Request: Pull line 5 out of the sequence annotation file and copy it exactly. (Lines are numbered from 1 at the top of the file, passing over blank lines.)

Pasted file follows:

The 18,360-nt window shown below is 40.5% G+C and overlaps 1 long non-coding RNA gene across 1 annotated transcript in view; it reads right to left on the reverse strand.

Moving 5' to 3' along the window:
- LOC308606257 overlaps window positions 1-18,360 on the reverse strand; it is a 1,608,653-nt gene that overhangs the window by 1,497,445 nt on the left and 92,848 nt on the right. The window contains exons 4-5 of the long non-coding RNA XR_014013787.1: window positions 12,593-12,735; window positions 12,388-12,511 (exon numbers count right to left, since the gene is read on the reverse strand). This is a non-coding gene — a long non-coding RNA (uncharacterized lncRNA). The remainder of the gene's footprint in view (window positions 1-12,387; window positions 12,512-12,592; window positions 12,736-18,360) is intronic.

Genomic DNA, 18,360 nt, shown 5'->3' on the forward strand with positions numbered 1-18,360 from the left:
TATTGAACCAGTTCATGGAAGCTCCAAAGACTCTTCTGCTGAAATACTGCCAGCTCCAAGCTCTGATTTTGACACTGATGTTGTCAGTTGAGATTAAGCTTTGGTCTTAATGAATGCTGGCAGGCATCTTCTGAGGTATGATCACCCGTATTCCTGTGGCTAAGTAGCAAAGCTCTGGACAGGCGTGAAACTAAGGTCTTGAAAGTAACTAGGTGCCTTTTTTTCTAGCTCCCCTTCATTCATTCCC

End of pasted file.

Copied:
TATTGAACCAGTTCATGGAAGCTCCAAAGACTCTTCTGCTGAAATACTGCCAGCTCCAAGCTCTGATTTTGACACTGATGTTGTCAGTTGAGATTAAGCTTTGGTCTTAATGAATGCTGGCAGGCATCTTCTGAGGTATGATCACCCGTATTCCTGTGGCTAAGTAGCAAAGCTCTGGACAGGCGTGAAACTAAGGTCTTGAAAGTAACTAGGTGCCTTTTTTTCTAGCTCCCCTTCATTCATTCCC